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Audiobooks Aren’t Cheating. Let's Talk Equality vs. Equity and Bust This Myth!

Categories: Assistive Technology, Audiobook Library, Education & Teaching, General, Learning Disabilities, Students

By Dr. Terrie Noland, Ph.D., CALP, Vice President of Educator Initiatives at Learning Ally


“I hate school!" These are the words of a 4th grader who walked into my office for tutoring recently. My heart sank. I never like to hear those words, and more kids are saying it.  I asked his mom. "Is your son’s school providing reading support, like audiobooks?” Her response was "No, everyone says audiobooks are cheating." 

That’s another phrase I’ve heard a lot and wish I had not, because this statement is just not true! We’ve got to bust the myth that providing struggling readers with audiobooks is cheating. It is not. This is a myth. 

Cheating implies taking someone else's work and claiming it for yours. Providing audiobooks to support a struggling reader is like putting on glasses to see  clearly. I’m writing this blog, so more of us can better understand this concept, “education equality vs. education equity.” 

Education Equality Isn't the Same as Education Equity 

Education equality is an overarching attempt to treat every student the same, but lots of students learn differently. To reach the ultimate goal of education equality, each student must receive the strategies and tools they need to address their individual challenges...in other words equity. 

Let me reiterate this difference.  

-- Education equality is an attempt to treat every student the same.

-- Education equity is addressing each student's individual needs. 

While the evolution to strive for educational equity is a vigilant goal, millions of students are still not able to read on grade-level. Take Brooklyn’s learning journey for example. 

Brooklyn's Story

Brooklyn is an eighth grader who loves to bake, cook, and connect to her Mexican American heritage, but there is one major difference between her and other eighth-graders. Booklyn’s reading scores are very low. Her word identification and comprehension level are 5.4, about a fifth grade level. Her independent reading level is 2.3, about a second grade level.

As an eighth grader, Brooklyn wants her independence. She doesn’t want to be read to by a teacher or reading specialist. She wants to read on her own. She wants to read books that her friends are reading. Brooklyn needs equitable access to educational content that is on her grade and intellectual level -- preferably human-read audiobooks -- that will increase her skills in vocabulary, comprehension, decoding, phonics, fluency and critical thinking. Brooklyn may have a 504 plan or IEP, and she may receive some "Response to Intervention" (RTI) services. Whatever her legal or procedural classification is - it doesn't matter, because Brooklyn spends the majority of her day, up to 80%, sitting in a grade level class. 

Having the Conversation About Audiobooks

I like to advise parents to have an open conversation about their child’s needs with teachers. If your child is struggling to read print, then request access to reading materials via the Learning Ally Audiobook Solution. You may hear these concerns and will want to have replies. 

That’s not fair. 

Your response: There is a difference between equal and equitable. Audiobooks provide equity to grade level content - we are not trying to make things equal. You can send them a link to this blog and my podcasts.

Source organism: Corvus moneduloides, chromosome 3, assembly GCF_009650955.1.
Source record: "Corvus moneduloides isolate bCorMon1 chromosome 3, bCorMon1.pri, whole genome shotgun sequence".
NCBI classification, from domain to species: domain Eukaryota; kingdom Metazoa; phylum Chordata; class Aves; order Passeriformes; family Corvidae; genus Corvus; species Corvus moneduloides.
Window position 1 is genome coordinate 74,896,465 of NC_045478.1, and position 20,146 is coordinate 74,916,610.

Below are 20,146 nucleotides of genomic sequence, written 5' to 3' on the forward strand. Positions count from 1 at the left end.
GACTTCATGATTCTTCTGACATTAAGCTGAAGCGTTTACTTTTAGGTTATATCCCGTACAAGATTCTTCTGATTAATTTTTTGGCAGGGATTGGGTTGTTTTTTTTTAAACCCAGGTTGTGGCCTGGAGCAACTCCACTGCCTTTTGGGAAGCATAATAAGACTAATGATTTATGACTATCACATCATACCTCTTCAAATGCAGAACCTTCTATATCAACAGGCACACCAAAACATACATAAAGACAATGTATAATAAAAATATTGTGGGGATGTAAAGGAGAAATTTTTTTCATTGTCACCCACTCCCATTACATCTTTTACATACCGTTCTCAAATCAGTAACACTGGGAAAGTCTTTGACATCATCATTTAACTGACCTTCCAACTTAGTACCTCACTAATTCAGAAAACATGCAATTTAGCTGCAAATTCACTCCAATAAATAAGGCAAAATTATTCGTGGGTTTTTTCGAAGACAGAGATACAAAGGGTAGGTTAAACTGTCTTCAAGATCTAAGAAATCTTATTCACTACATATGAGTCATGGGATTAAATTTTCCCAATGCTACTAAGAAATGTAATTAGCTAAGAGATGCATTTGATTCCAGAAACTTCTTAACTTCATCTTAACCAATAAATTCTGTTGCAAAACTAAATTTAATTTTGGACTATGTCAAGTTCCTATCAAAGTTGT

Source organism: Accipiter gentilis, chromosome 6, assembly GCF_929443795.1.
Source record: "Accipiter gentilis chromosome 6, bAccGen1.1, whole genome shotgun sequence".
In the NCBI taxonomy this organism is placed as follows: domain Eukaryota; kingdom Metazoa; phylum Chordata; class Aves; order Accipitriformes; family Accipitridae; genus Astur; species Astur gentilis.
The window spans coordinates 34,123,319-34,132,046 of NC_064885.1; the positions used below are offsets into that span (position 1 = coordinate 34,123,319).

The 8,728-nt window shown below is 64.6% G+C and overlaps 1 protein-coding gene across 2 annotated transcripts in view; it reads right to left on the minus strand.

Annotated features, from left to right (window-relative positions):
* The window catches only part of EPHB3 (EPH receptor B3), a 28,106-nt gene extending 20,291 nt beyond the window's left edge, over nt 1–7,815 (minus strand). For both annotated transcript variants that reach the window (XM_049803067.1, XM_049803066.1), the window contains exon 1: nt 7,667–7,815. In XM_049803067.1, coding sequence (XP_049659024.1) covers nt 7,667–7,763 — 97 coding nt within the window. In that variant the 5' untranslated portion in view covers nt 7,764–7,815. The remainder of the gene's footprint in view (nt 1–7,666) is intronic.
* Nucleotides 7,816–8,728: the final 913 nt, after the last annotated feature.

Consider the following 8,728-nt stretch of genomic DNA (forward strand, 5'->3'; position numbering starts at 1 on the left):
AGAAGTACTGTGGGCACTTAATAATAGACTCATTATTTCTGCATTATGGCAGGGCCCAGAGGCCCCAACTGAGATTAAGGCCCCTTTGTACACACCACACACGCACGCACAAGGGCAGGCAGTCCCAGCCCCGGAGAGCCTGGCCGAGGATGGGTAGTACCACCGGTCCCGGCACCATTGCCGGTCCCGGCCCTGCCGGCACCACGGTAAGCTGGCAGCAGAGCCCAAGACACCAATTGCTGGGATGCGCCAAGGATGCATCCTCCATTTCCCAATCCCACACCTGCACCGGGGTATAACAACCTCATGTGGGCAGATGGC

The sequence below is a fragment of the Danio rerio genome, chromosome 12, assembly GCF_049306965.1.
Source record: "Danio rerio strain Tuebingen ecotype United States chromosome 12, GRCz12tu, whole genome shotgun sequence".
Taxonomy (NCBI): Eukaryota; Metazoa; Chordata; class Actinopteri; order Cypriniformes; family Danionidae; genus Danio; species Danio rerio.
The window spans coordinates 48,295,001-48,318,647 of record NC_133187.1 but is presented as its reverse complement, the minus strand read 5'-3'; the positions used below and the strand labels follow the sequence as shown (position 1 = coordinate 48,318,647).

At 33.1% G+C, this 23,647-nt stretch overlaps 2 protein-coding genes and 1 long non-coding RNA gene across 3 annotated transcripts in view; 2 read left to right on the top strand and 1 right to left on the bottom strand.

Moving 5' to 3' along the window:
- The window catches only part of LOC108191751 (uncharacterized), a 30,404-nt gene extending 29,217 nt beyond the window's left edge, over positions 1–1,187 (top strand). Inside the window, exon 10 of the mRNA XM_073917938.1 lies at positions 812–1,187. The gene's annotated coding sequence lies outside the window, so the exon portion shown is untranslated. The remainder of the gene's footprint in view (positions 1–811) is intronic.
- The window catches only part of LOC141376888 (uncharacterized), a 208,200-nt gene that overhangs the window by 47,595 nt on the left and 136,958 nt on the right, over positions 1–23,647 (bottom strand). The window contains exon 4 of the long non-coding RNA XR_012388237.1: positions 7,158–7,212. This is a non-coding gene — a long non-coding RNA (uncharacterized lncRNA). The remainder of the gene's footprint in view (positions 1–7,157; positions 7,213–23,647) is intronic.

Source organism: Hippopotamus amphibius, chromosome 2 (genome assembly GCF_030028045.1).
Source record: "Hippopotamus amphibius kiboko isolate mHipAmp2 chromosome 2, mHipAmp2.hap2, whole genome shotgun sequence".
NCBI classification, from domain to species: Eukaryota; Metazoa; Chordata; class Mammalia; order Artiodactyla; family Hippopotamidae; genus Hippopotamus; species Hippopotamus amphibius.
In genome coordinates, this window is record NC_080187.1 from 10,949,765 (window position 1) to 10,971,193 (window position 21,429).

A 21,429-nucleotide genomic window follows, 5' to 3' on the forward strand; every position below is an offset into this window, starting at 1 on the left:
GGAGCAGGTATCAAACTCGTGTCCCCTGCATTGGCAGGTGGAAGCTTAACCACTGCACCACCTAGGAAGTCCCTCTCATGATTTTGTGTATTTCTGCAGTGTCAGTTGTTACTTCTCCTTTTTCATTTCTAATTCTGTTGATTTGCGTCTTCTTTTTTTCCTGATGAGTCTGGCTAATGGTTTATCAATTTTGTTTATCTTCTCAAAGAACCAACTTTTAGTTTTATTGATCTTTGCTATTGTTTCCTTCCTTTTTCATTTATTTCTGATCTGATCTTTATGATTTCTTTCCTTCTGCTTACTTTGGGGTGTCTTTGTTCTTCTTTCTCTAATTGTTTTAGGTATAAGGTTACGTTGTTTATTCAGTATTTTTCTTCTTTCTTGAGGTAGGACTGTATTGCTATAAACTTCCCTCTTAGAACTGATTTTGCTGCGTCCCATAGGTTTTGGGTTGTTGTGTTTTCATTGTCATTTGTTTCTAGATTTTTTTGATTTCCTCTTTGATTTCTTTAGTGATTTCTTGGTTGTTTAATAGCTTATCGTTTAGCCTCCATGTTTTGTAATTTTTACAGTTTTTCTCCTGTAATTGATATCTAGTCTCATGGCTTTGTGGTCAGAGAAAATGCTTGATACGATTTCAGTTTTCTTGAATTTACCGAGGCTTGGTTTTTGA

They can’t understand higher level books. 

Your Response: Cognitive ability has no correlation to decoding ability. Research shows that students' ability to listen and comprehend outweighs their ability to decode up until the middle grades. 

They should be reading. 

Your Response: The term reading has many meanings. It is important for parents and educators to understand what the learning goal is. If the goal is practicing the skill of decoding, then a student needs decodable or leveled books. If the goal is comprehension, then an audiobook will enable a student to read at grade level and participate in class. 

I’ll curve their points. 

Your Response: Please don’t! Give struggling readers access to content using audiobooks and there is no need to curve their points.

Word Drought

Another term I’d like us to learn more about is “word drought,” coined by literacy expert, Dr. Maryanne Wolf. Students who are not meeting reading proficiency levels may not be reading at all because of a deficit in vocabulary - thus “word drought.” In her talks, Dr. Wolf discusses the importance of word exposure and access to words. Human-read audiobooks provide the reader a ‘word feast,’ with words that are accurately pronounced, not like computers.    

Addressing the Educational Divide

Working with U.S. schools and districts, Learning Ally has research about students who use audiobooks. In a large school system in Denver, students doubled their reading growth on the STAR assessment (standardized test) of reading in just a single year. This is an outcome every teacher wants. Request the case study

Please bust the myth that reading with audiobooks is cheating. Far from it. Audiobooks are a simple and scalable solution to address an individual student's needs. By providing equitable access to audiobooks, you can close the achievement gap for students who are not meeting reading proficiency, and reach the ultimate goal -- education equality for all. 

Thousands of educators today have chosen to provide equitable access to educational books via audiobooks. These are the literacy champions making a difference for students like Brooklyn. Busting this cheating myth will take us one step closer to having more educators become literacy leaders in their schools and more students on a much better learning track. 

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